- The roundup serves ecological and environmental purposes.
- To control the size of the park's bison population, a portion of the herd is sold at the annual Buffalo Auction
Overview: The roundup serves ecological and environmental purposes. The first part of the roundup involves moving the entire herd into a system of corrals along the Wildlife Loop Road. While in the corrals the massive animals are sorted and categorized by Custer State Park's resource personnel.
Where: Custer State Park
Fees: Free to view the roundup. Auction prices vary
Details: This 71,000 acre State Park with it's of lush forests, quiet and serene meadows and majestic mountains provide food and shelter for nearly 1,500 buffalo.
To control the size of the park's bison population, a portion of the herd is sold at the annual Buffalo Auction, the third Saturday in November. Those animals chosen to be sold are retained in the corrals, while the remainder of the herd is turned back out into the park. The revenue received from this auction remains in the park and comprises a portion of the park's annual operating budget.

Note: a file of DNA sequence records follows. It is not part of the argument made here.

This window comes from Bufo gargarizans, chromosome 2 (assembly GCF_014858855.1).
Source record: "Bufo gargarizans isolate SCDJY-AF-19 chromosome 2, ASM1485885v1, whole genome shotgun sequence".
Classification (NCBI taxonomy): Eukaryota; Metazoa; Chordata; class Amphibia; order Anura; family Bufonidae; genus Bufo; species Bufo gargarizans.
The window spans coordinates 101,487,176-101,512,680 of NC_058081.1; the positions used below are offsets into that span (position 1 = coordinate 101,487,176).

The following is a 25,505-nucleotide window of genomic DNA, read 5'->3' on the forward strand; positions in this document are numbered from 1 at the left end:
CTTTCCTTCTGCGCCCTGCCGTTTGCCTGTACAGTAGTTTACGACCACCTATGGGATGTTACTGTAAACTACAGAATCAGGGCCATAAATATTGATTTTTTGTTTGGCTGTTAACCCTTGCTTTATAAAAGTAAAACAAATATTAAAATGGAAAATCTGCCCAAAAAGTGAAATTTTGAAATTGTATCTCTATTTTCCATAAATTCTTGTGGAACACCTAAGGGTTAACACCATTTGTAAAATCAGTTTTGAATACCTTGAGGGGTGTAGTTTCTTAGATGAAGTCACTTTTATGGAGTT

The Custer State Park Buffalo Roundup is open for public viewing.
Find more details on the Custer State Park website.